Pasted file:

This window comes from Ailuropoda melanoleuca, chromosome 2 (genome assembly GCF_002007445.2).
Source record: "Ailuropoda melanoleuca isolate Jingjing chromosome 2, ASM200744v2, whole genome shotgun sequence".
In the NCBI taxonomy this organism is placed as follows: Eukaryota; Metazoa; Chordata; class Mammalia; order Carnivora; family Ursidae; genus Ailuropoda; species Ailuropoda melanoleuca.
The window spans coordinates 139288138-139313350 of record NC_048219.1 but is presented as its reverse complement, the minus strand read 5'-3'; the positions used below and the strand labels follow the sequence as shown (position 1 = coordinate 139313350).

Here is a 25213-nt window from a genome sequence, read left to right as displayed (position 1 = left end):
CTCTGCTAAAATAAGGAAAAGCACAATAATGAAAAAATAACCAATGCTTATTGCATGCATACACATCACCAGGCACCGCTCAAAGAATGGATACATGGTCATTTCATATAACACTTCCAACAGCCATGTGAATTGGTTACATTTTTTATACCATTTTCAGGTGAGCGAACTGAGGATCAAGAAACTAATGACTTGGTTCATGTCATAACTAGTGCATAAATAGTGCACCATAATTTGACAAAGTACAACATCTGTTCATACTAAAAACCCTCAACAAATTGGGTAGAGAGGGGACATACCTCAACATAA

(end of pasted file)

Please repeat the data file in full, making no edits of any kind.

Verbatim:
This window comes from Ailuropoda melanoleuca, chromosome 2 (genome assembly GCF_002007445.2).
Source record: "Ailuropoda melanoleuca isolate Jingjing chromosome 2, ASM200744v2, whole genome shotgun sequence".
In the NCBI taxonomy this organism is placed as follows: Eukaryota; Metazoa; Chordata; class Mammalia; order Carnivora; family Ursidae; genus Ailuropoda; species Ailuropoda melanoleuca.
The window spans coordinates 139288138-139313350 of record NC_048219.1 but is presented as its reverse complement, the minus strand read 5'-3'; the positions used below and the strand labels follow the sequence as shown (position 1 = coordinate 139313350).

Here is a 25213-nt window from a genome sequence, read left to right as displayed (position 1 = left end):
CTCTGCTAAAATAAGGAAAAGCACAATAATGAAAAAATAACCAATGCTTATTGCATGCATACACATCACCAGGCACCGCTCAAAGAATGGATACATGGTCATTTCATATAACACTTCCAACAGCCATGTGAATTGGTTACATTTTTTATACCATTTTCAGGTGAGCGAACTGAGGATCAAGAAACTAATGACTTGGTTCATGTCATAACTAGTGCATAAATAGTGCACCATAATTTGACAAAGTACAACATCTGTTCATACTAAAAACCCTCAACAAATTGGGTAGAGAGGGGACATACCTCAACATAA